Waiting for reform, immigrant families face uncertain futures

| Feb 16, 2014 | Family Immigration |

As federal lawmakers continue to work towards a compromise on immigration reform, immigrants in Miami and throughout the rest of the country continue to wonder what the future holds for them and their families. While the federal government makes a certain number of family visas available each year, individual cases can remain backlogged for years. Many may feel that they simply can’t wait that long. It’s currently estimated that as many as 50,000 people attempt to enter the country on their own every month. While being undocumented carries the risk of deportation, many feel it’s worth it to keep their families together.

Yet many families are finding out the hard way that risk never goes away. The number of deportations has reached an all-time high in recent years, with nearly 1,000 people being deported daily. This increased caseload has left immigration judges and lawyers with literally only minutes to decide the fate of those facing deportation. Among these are people who’ve been in the U.S. for decades, and have children and even grandchildren who have been born as citizens. Yet even with such roots in place, incidents of “moral turpitude” (poor character) while in the U.S. can land one in deportation proceedings in the blink-of-an-eye.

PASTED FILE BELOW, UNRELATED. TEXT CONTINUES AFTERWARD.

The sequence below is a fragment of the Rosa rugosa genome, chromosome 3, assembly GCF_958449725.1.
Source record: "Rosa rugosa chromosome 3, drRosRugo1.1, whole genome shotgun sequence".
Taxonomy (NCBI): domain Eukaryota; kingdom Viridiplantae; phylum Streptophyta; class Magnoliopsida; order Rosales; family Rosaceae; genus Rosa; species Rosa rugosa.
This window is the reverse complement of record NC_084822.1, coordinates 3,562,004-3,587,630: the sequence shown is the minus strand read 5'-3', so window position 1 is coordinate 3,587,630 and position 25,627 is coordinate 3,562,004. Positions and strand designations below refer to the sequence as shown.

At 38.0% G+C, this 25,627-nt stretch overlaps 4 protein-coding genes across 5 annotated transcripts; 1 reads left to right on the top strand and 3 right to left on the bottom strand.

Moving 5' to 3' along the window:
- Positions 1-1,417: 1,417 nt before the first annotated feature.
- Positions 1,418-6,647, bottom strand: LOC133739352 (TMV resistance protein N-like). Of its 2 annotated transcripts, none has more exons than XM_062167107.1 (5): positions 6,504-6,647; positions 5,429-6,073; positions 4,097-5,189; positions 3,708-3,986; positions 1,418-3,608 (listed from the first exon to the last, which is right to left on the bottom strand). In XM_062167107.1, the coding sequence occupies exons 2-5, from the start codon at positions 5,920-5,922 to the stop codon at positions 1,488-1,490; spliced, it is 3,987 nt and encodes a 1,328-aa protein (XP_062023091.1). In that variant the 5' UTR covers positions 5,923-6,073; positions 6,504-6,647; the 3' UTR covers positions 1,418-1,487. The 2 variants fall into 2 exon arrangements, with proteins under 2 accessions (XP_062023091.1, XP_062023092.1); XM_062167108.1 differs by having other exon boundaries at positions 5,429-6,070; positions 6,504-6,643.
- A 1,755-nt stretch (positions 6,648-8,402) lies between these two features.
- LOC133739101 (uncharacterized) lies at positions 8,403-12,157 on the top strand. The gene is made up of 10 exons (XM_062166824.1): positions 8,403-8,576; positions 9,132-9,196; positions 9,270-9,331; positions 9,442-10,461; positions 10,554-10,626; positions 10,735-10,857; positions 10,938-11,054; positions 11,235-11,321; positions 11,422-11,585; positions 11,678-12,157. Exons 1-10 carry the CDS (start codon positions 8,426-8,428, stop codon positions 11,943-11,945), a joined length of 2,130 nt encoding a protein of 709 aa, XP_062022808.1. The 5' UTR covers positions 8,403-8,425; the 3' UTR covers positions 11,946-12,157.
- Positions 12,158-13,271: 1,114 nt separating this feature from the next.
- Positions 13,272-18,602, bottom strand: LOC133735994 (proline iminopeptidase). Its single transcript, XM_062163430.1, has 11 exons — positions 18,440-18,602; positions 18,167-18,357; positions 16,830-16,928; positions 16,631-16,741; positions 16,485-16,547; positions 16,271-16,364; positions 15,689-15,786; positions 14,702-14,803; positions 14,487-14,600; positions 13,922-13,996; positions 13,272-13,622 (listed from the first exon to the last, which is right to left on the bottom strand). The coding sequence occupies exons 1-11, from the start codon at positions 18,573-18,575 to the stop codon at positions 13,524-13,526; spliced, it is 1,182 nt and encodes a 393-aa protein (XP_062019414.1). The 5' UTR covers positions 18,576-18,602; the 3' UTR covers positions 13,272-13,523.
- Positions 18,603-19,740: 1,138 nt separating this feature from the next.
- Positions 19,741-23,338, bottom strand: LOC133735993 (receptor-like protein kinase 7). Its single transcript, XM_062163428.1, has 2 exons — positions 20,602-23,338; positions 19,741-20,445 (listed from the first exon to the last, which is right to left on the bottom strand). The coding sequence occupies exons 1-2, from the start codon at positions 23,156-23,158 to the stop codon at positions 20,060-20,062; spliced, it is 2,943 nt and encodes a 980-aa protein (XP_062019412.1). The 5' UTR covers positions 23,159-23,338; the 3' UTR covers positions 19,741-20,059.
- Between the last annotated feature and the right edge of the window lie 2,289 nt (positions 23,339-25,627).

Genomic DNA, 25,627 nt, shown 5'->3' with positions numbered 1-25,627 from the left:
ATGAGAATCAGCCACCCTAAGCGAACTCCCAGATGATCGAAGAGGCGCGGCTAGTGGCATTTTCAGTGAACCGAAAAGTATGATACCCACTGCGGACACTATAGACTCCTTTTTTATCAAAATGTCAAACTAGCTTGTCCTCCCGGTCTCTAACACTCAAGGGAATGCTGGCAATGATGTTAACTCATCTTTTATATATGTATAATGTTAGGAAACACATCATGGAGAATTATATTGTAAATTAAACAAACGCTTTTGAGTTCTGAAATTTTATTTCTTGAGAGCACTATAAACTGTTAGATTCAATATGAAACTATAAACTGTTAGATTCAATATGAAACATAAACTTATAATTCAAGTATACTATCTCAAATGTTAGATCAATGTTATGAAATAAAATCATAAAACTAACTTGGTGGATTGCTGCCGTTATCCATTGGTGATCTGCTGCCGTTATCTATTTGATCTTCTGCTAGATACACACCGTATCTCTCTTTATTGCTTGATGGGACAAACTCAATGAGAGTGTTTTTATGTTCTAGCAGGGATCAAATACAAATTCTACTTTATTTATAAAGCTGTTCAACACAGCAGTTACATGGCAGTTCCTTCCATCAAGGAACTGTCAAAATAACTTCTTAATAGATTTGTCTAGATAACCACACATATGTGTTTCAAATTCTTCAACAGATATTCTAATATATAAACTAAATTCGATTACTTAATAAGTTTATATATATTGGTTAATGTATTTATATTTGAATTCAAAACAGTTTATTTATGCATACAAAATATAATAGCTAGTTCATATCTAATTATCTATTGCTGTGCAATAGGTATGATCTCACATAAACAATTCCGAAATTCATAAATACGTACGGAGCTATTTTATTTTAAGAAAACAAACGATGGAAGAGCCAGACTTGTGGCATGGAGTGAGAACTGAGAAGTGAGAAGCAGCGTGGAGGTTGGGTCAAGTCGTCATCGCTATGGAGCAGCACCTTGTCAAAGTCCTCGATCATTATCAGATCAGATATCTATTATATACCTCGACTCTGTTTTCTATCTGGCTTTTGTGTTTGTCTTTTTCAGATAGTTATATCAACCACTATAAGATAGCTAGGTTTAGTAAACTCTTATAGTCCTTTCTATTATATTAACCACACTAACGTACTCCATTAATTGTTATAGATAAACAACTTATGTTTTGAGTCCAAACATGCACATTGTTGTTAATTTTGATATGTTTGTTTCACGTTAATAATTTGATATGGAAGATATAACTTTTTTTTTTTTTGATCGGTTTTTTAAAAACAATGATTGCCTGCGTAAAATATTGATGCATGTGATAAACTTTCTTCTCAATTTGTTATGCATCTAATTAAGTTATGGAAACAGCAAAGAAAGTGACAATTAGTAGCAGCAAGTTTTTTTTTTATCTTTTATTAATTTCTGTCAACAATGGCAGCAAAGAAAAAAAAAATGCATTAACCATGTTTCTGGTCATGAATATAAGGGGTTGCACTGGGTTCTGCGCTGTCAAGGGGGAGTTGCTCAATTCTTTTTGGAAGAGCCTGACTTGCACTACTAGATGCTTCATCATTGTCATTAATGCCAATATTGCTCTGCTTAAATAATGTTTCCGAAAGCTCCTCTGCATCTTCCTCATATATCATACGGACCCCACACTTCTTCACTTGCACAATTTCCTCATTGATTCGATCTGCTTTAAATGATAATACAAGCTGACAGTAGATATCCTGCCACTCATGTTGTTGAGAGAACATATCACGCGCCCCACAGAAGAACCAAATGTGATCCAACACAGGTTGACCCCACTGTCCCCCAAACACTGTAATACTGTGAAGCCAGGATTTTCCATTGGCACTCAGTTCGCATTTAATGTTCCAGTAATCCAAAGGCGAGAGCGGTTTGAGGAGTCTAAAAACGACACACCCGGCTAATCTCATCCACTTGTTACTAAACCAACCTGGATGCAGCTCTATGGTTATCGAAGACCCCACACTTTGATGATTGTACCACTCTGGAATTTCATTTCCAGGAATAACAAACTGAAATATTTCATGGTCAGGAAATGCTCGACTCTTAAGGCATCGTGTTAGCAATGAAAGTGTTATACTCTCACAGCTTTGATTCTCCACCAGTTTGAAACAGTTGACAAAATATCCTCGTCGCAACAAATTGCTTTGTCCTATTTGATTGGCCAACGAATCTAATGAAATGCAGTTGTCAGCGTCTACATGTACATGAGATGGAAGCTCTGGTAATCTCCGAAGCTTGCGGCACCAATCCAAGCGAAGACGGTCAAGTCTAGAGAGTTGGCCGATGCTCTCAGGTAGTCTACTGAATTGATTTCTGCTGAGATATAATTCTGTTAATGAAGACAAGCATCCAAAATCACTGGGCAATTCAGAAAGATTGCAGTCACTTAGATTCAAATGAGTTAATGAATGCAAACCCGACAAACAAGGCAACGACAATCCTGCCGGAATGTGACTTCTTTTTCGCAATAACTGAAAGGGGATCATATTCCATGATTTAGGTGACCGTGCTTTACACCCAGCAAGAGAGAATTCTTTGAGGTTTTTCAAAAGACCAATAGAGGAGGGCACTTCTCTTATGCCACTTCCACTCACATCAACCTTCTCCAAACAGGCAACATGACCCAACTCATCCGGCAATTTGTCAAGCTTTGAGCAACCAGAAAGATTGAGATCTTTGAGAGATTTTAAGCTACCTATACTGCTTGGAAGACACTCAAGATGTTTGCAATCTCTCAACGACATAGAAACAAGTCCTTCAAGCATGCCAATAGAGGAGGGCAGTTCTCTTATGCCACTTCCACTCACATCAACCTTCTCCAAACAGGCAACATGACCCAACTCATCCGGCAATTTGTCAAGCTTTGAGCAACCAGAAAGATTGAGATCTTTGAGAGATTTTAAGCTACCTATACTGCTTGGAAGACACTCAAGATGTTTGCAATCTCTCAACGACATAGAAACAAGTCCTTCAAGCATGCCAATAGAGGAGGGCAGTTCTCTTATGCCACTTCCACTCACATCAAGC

Such proceedings can be long and drawn out, during which time one may be forced to wait in a detention center. In the absence of a clear path to citizenship or permanent residency for undocumented immigrants, this process remains a potential reality for many immigrant families.

These and other family immigration issues weigh heavily on the minds of many immigrants. Fortunately, they don’t have to endure this process alone. Those needing assistance with a deportation hearing or arranging a family visa may find it in the form of a qualified immigration attorney.

Source: The Washington Post “In a crowded immigration court, seven minutes to decide a family’s future” Eli Saslow, Feb. 02, 2014

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